The Mayor That Was Me

The Mayor That Was Me

Occitan Festival, March 2014

This event is held every March in the village of Canet d'Aude, between Lézignan and Narbonne, every year.  On the four Saturdays of March, there are theatre, drama and musical events, for those particularly interested in the Occitan culture and way of life.


The interest in Occitan culture and way of life is spreading rapidly, especially among young people.  Some are traditionists, yes, but many are pushing the boundaries of the music way past where they found it, with interesting results.  They use modern instruments (The Cathars did not have guitars, for example) and presentation skills; they are Occitan people simply living their lives in their own language, but those lives are modern in concept.  Many are young; when I started listing to Radio Languedoc, I found it quite amazing to hear so many reggae songs!  But why not?   I have found that the Occitan culture is never harking back to some old way of life, never nostalgic, but is a way of life of people, often young people, proud of their Occitan heritage of poetry and song, of nature and laughter and love.

Always the best entertainment for the last night!

Patric calls himself a troubadour, but there's two of them in the group, I never did find out the name of the other!  Patric is very famous on the Occitan scene.

IMG_0061.JPG   BestPatric.JPG 
  He told us something about himself; he came from Sète, on the Mediterranean between Béziers and Montpellier, and when he was a child the fishermen all spoke in Occitan.  He went to University in Montpellier where his tutor helped him realise his idea to sing in Occitan, the language of his grandfather;  his grandmother was Greek.  He had always lived by the sea, by the Mediterranean.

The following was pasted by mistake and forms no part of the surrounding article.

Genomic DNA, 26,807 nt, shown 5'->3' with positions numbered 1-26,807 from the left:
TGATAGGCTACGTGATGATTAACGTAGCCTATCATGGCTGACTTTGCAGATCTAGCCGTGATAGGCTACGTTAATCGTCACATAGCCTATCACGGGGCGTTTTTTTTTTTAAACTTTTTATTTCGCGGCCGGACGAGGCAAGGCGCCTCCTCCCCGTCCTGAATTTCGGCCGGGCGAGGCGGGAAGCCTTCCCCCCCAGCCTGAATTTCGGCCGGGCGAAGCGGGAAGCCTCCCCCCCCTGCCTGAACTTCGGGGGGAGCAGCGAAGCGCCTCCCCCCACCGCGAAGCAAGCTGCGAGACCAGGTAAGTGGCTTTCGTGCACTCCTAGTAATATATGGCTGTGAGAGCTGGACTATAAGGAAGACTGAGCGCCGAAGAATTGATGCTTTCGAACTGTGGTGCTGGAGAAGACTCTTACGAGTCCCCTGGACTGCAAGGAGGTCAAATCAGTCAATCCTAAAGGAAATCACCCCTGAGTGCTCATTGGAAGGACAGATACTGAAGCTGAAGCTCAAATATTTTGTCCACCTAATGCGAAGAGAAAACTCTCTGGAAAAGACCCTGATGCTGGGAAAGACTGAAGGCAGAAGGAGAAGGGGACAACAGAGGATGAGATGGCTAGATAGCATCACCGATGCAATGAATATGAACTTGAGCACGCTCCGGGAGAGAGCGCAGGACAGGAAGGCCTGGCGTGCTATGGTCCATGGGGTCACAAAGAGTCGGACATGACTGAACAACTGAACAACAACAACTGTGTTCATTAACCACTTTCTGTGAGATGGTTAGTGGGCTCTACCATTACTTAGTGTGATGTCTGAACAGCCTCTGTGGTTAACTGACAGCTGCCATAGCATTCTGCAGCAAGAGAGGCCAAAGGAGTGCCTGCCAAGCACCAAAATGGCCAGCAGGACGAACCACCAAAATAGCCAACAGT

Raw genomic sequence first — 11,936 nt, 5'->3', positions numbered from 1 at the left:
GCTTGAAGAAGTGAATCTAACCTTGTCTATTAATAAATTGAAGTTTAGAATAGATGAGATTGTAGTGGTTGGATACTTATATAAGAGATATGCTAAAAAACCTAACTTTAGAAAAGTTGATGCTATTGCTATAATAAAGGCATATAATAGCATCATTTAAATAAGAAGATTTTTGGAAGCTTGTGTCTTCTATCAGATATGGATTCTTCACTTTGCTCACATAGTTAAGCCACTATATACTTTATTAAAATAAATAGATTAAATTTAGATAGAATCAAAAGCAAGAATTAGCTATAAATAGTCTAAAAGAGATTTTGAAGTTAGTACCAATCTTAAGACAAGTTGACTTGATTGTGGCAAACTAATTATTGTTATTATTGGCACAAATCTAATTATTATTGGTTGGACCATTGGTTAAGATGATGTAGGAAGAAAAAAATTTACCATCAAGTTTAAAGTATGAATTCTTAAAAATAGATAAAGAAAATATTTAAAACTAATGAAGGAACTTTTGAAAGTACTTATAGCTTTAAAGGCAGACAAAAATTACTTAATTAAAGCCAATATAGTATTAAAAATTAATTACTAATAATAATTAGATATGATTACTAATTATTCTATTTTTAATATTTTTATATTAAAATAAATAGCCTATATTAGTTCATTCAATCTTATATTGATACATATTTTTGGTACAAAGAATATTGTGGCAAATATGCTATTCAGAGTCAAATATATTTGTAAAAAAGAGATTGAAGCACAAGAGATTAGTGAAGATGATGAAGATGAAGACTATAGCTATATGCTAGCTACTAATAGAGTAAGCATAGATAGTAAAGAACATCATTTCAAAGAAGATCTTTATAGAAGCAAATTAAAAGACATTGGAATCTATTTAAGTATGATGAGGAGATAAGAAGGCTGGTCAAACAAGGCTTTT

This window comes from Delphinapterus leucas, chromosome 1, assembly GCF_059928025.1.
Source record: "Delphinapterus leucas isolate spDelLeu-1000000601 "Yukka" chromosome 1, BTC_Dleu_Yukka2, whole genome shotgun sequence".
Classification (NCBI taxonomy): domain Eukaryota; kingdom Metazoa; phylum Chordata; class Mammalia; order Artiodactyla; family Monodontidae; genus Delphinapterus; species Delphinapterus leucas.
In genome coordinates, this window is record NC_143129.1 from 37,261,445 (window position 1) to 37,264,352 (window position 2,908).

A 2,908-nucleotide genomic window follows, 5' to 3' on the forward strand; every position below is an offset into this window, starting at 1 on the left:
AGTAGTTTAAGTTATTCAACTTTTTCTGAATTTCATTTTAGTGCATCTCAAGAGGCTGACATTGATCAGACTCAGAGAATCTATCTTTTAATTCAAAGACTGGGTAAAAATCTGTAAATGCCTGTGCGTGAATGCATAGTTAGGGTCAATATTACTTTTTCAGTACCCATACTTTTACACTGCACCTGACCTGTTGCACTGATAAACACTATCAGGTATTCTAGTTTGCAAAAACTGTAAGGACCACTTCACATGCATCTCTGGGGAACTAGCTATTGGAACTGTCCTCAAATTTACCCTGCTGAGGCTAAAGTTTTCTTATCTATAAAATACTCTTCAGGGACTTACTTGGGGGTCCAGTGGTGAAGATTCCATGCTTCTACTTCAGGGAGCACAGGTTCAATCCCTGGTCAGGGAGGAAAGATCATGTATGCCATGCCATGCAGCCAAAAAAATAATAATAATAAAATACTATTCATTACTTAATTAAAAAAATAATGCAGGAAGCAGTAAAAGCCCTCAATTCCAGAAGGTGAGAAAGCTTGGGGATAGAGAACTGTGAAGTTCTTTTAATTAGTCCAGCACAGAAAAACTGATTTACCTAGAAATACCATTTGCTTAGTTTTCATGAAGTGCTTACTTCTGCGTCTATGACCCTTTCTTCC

Patric came to Sète as a poor fisherman; now he is world famous for his music and his promotion of the language Esperanto.

  His first song was a classic about the Crusade against the Cathars - Béziers, Caracassone, Toulouse - and his second was a folk-song that I had heard before, I certainly knew it, and then thoughts of my previous life came to mind . . .

  Then I had the first surprise of the evening.  I couldn't believe what I was hearing and grabbed my camera and switched it onto "movie." Was this blues or was it blues?  What's more it was pure Robert Johnson!  In a French village hall I was listening to an Occitan song Robert Johnson style; after the show the guitarist told me he had designed this.  I thought he was quite brilliant!

  They were good entertainers so here's a selection that will interest you; first a popular Occitan song, Bella Ciao Ciao. Pure enjoyment.  Then those wonderful blues.  Then another surprise.  It was the eve of the election and our mayor was actually in the audience.  So the song - in French - was a joke about elections; played as rock'n'roll! 

  I must remind you that my camera cost me only 40€ some five years ago; but it served me well that night, even if I was standing too close to the speakers.  And my last surprise was the last song, when some of the audience came on stage to sing too.  I compiled these four songs into a film - click here

  This last song is the sort of Occitan National Anthem.  Here's my (free) translation of the words;
Under my window a little bird is singing, all night he sings his song. If he sings because he sings he doesn't sing for me, he sings for my softness who is far from me. At the fontaine of Nîmes there is an almond tree which makes flowers white as paper. Those mountains so high prevent me from seeing my loves. They are high but they lower themselves and my lovers come near. Lower yourself mountains, raise up plains, so that I can see the place where my lovers are.  There are choruses between some of the lines.

  Meanwhile, you can see a more smoothly produced version, full of emotion, beautifully done, by clicking here.

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